Researchers have developed a machine-learning algorithm similar to those used by Facebook and Netflix that can decode the molecular language of disease and potentially revolutionize the world of medicine.
Recommendations on social media and online entertainment platforms are derived from powerful machine-learning algorithms that monitor behavior patterns to suggest potential friends or connections, or the next series or film to watch on platforms such as Netflix. Predictive text on a smartphone also makes use of deep language learning to anticipate which words a user is likely to need next as they write a sentence.
If similar machine-learning algorithms can be trained to produce massive language models based on protein interactions within the human body, the results could prove to be revolutionary for the field of medicine, and may unlock the secret to defeating some of humanity’s most intractable and devastating diseases.
Researchers at St. John’s College, University of Cambridge, fed decades of medical research into a computer language model they say has now reached the same conclusion as human scientists did about the molecular roots of disease in the human body – specifically the consequences of (mis)behavior among proteins – but in a fraction of the time.
In other words, the machine-learning algorithm can now ‘predict’ the biological language of cancers and neurodegenerative diseases such as Alzheimer’s, and may soon allow medical experts to “correct the grammatical mistakes inside cells that cause disease.”
That’s according to Professor Tuomas Knowles, lead author of the paper and a Fellow of St. John’s College, who described the breakthrough as “an absolute game-changer” that could soon lead to the development of “targeted drugs to dramatically ease symptoms or to prevent dementia happening at all.”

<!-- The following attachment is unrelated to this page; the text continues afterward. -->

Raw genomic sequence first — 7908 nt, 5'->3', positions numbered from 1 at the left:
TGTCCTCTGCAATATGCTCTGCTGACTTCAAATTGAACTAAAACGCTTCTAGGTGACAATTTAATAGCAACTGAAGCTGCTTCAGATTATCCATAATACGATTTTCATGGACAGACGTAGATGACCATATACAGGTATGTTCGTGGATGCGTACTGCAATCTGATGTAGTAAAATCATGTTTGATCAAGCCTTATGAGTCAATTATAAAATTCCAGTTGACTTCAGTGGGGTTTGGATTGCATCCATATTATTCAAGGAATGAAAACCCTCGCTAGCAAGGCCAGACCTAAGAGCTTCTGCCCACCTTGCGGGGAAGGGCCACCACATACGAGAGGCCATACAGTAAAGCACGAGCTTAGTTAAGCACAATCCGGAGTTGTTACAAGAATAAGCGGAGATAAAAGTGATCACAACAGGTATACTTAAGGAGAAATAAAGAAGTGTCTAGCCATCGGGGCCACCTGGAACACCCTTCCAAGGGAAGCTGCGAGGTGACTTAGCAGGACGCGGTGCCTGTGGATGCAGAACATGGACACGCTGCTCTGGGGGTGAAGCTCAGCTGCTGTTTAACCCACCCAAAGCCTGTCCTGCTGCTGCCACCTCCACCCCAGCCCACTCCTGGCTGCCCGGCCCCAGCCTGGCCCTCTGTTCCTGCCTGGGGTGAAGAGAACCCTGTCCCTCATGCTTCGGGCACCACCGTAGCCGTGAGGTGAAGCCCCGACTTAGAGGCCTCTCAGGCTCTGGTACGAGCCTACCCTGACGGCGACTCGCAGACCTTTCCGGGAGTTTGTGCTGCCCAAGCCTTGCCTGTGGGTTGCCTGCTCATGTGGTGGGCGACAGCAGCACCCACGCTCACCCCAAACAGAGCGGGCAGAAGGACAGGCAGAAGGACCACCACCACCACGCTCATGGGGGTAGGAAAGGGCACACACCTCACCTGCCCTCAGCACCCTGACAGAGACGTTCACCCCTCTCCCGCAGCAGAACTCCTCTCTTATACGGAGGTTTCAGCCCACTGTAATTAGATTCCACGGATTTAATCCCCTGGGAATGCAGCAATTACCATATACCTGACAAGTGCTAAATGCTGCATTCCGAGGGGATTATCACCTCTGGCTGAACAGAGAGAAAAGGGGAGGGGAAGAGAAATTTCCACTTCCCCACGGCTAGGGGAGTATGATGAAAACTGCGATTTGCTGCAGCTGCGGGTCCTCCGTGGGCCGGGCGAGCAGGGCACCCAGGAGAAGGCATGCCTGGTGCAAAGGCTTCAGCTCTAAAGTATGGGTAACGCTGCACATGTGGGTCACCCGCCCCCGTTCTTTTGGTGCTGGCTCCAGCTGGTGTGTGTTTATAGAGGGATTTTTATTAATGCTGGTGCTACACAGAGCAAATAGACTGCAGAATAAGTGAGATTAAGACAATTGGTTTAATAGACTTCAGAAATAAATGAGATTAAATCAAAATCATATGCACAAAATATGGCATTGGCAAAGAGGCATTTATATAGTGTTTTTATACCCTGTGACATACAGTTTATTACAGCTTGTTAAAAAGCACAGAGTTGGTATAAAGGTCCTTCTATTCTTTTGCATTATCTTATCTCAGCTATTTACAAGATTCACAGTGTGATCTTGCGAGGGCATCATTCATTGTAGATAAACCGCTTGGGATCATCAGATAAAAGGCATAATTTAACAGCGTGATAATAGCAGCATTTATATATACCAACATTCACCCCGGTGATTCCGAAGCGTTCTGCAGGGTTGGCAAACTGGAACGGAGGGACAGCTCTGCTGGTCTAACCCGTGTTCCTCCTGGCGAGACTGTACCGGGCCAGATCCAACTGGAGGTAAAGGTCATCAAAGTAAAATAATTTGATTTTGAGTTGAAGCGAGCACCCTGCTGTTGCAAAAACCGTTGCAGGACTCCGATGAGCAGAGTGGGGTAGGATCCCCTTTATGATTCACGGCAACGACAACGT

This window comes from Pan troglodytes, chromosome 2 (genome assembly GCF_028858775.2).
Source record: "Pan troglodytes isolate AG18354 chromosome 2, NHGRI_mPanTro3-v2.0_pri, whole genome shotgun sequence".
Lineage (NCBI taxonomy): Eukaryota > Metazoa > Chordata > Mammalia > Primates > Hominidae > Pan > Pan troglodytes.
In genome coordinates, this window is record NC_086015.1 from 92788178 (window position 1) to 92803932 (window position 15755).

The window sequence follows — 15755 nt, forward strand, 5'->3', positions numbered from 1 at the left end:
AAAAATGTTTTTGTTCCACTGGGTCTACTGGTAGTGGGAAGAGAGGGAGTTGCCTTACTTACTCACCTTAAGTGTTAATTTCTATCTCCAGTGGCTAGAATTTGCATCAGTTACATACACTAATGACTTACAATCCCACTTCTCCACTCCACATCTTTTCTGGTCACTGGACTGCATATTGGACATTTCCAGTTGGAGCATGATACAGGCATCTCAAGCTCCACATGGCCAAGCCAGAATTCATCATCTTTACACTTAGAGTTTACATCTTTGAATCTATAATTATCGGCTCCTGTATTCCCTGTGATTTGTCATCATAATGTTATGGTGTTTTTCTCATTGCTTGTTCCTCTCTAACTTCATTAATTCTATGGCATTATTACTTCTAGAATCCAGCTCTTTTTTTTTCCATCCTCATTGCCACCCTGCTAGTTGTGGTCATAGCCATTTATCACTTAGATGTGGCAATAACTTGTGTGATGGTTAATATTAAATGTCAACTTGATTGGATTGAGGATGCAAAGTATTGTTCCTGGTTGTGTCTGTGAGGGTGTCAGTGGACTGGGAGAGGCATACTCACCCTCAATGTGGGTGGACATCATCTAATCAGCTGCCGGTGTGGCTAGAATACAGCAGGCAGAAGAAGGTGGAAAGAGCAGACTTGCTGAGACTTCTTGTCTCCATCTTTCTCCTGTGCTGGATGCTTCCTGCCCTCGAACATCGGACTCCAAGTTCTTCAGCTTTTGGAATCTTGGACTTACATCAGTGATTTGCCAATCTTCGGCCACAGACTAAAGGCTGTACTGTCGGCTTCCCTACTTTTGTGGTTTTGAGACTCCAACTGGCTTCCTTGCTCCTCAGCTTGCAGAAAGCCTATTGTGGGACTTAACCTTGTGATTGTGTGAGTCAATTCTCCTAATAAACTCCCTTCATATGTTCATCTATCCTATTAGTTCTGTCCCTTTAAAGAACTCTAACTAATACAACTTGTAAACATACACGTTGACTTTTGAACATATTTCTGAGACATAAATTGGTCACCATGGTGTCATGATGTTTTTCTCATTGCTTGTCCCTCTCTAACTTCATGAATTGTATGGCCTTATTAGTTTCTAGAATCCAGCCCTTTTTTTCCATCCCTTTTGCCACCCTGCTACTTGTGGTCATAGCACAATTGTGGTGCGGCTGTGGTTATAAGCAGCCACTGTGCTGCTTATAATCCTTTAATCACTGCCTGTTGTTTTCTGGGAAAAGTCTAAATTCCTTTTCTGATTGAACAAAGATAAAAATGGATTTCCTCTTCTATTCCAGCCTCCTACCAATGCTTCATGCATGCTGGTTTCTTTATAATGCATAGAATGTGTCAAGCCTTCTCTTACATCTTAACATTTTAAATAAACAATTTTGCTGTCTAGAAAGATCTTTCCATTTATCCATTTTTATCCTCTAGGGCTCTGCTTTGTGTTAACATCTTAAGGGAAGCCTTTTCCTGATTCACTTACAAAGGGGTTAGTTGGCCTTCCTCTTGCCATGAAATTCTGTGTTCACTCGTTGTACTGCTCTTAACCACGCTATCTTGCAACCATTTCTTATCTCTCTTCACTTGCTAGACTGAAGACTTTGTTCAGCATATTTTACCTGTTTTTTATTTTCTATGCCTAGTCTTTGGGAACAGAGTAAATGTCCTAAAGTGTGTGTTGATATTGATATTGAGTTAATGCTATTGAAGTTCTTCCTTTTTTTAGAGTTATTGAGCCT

The researchers were particularly interested in the language of shapeshifting biomolecular condensates – unruly clumps of proteins not dissimilar to the wax in lava lamps, which can disrupt normal biological functions with devastating consequences.
“The human body is home to thousands and thousands of proteins, and scientists don’t yet know the function of many of them. We asked a neural-network-based language model to learn the language of proteins,” said Dr. Kadi Liis Saar, the first author of the paper.
The machine-learning algorithm effectively acts as a kind of biological codebreaker that
unlocks the enigma of molecular function – or malfunction – responsible for cancers and neurodegenerative conditions.
Proteins fulfil many critical functions in the human body, including providing structure, function, and regulatory frameworks for our organs, as well as protecting them in the form of antibodies.
“We fed the algorithm all of the data held on the known proteins so it could learn and predict the language of proteins in the same way these models learn about human language and how WhatsApp knows how to suggest words for you to use,” Dr. Saar said, adding that the technology could soon explore avenues of research humans have yet to conceive of.
“It is a very challenging problem and unlocking it will help us learn the rules of the language of disease.”
The developed neural network has been made freely available to researchers across the globe with a view to further improving both it and the lives of tens of millions of human beings around the world.
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